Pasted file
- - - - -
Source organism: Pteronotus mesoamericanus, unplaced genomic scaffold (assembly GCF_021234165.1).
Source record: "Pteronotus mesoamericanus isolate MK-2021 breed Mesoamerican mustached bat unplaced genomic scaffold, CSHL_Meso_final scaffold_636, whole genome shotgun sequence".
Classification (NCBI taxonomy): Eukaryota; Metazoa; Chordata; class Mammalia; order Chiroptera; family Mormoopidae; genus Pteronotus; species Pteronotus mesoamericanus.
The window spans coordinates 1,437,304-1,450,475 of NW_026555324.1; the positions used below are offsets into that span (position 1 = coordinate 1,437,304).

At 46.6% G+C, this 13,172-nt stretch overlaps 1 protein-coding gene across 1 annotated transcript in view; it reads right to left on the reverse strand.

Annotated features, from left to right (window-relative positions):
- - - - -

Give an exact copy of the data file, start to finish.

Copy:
Source organism: Pteronotus mesoamericanus, unplaced genomic scaffold (assembly GCF_021234165.1).
Source record: "Pteronotus mesoamericanus isolate MK-2021 breed Mesoamerican mustached bat unplaced genomic scaffold, CSHL_Meso_final scaffold_636, whole genome shotgun sequence".
Classification (NCBI taxonomy): Eukaryota; Metazoa; Chordata; class Mammalia; order Chiroptera; family Mormoopidae; genus Pteronotus; species Pteronotus mesoamericanus.
The window spans coordinates 1,437,304-1,450,475 of NW_026555324.1; the positions used below are offsets into that span (position 1 = coordinate 1,437,304).

At 46.6% G+C, this 13,172-nt stretch overlaps 1 protein-coding gene across 1 annotated transcript in view; it reads right to left on the reverse strand.

Annotated features, from left to right (window-relative positions):